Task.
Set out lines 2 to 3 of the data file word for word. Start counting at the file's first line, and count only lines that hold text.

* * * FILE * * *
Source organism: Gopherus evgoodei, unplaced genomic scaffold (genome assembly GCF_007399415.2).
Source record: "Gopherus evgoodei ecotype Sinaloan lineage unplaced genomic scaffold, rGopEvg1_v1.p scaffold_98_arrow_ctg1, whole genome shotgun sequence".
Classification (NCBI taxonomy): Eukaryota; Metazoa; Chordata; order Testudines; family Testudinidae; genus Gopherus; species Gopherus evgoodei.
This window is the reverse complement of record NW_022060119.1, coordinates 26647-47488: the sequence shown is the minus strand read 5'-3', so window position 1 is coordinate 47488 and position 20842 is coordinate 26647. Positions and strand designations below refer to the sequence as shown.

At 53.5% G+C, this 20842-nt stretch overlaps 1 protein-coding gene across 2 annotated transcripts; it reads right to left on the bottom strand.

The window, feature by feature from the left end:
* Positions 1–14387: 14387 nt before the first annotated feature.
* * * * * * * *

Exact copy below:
Source record: "Gopherus evgoodei ecotype Sinaloan lineage unplaced genomic scaffold, rGopEvg1_v1.p scaffold_98_arrow_ctg1, whole genome shotgun sequence".
Classification (NCBI taxonomy): Eukaryota; Metazoa; Chordata; order Testudines; family Testudinidae; genus Gopherus; species Gopherus evgoodei.